say bye bye to the apple orchard

Keep in mind, though, that is also simply relocating the existing brick piazza space from a point a bit further west to this corner, and replacing that bricked space with … grass. The shuffle of functions goes on: the main dog run feature of the old park was the central field. Once regraded and flattened, it will become a larger tot lot and water spray pad feature. Both will be welcome additions. The spray pad feature at Plouffe Park is crowded, and the (potentially) long hours of pad use here should be popular (there will still be a wading pool a block away at Chaudiere Park on Elm). Kids remain a secondary users of the park, however, being fenced into an area comprising about 1/3 of the park. Other than the entrance piazza, the other 2/3 of the park is left to be an off-leash dog run. (Dog runners will be also gaining new graded parkland along the new OTrain MUP, an area much larger than this park).

The urge for the park planners to change things remains strong, however. The brick sidewalks along the street and in the park will be replaced by … concrete and asphalt paths. The still-sturdy octagonal-pattern concrete retaining walls will be torn out and replaced by curving concrete walls, without disturbing the 30+ year old trees growing just a few feet back. Should be interesting to witness.

Retaining walls and stairs will be removed without disturbing trees or roots; and replaced by a new concrete wall

The brick table area will be replaced by grass; the apple orchard will be replaced by a concrete piazza. Mature trees will be replaced by saplings. (A previous incarnation of the plan replaced more of the mature trees with a giant steel roofing structure for shade, fortunately that was hooted down by local residents). Existing red pavers will be replaced by new pavers lacking the patina of age. No consultation about colour, pattern, size, or permeability. Existing semi-permeable pavers will be replaced by concrete and asphalt. Ahh, progress.

The coloured asphalt water pond will be replaced by an interlocking brick pond. I’m optimistic it will work better than its predecessor.

The main walking paths that transect the park will now cut through the centre of the dog runs, which will prove to be interesting, maybe more so for the skeptical observer at a safe distance than the school kids and pedestrians themselves. I’m sure the dogs will love it.

One of the very curious features of the new design is the north edge. The park abuts the back yards of Ottawa Community Housing townhouses. Residents complain of urine and excrement smells (four- legged or two-legged?) outside their back yards. Some park users complain of garbage tossed into the park. The yards don’t have gates to the park. Originally supposed to be a naturalized area where kids could play amongst the shrubs and bushes, the city understands this mandate as being to  clearcut around the trees.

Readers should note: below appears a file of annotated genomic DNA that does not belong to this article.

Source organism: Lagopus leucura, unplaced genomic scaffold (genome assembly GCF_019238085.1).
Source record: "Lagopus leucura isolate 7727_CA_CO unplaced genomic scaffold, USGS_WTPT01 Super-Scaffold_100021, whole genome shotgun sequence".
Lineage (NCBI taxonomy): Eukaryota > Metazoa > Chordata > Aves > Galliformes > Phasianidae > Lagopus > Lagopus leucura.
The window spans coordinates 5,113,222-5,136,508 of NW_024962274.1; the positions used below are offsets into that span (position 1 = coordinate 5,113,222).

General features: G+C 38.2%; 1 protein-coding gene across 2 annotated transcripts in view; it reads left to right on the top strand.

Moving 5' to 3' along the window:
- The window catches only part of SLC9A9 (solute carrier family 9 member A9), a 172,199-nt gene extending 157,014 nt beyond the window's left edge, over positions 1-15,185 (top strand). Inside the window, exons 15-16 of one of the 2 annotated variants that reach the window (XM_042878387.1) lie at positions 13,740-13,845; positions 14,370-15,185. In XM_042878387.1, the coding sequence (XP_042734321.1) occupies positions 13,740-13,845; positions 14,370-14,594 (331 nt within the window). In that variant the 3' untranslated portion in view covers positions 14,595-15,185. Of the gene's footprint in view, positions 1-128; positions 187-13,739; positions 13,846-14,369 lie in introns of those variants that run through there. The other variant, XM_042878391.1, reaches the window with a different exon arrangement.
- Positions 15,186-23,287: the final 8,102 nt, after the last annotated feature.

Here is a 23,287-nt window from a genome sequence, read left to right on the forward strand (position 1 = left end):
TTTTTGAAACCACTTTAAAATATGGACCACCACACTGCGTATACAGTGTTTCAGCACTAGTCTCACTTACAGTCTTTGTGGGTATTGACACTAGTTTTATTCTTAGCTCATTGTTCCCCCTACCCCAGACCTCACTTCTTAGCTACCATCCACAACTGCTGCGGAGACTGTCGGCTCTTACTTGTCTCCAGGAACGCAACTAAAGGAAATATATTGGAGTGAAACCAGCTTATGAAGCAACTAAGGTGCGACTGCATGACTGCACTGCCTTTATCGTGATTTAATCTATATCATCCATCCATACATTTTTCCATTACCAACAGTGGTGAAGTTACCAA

The new plan again calls it a “naturalized area” but installs a new chain link fence about six feet out from the OCH yard fences. The zone in between will be “engineered wood fibre”, which is park-speak for wood chips, with an entrance only at each end of the zone. It will, in short, be an alleyway with limited access points.

I’m not sure how this passes the CPTED folks (community safety through environmental design) and I think within a few days of a dry spell we will see an urban bush fire scorching the path and the fences. I really don’t see how this alleyway design will improve things; I think it will encourage the very behaviours it is supposed to discourage. The chain link fence itself might survive, though, as it has been remonikered as a “green screen fence”, which means a hedge is planted along the chain link so the dogs can’t see it. Ah, the joys of park-speak.

The far northwest corner of the park has two exits into the OCH properties. The junction of the two has been identified as the pic nic table of ill repute and Big Drug Dealing. Numerous park users called for the removal of the pic nic table, seemingly assured that one simple motion would eliminate neighborhood drug dealing and teenage sex ed. Personally, I think it would have just relocated it to some neighbour’s driveway.

So I was surprised to see in the new plan that the infamous pic nic table was replaced by a shade structure with seating. Is it designed that if you can’t see the behavior, it isn’t a bother? Or because rain puts out the matches and discourages wandering hands? And why isn’t the structure designed to be a small stage? The Company of Fools production in the park last year drew huge crowds. With some clever design a stage could draw on the adjacent slope (aka winter toboggan hill) and paved areas to accommodate throngs of thespian-deprived west siders.

In sum, I see the city spending lots of money to remake the existing park into another park. Some features will be welcome, ie the waterpad and new (if anodyne and safe) play structure. The entrance plaza merely relocates the south side plaza to the south east corner. As for the rest of the changes I am not sure they really are improvements. Just changes. Rearranging the park benches on RMS Primrose. Speaking of benches, there has been no consultation on the style of benches, style of lighting, pavers, or other features. Clean slate for the park planners.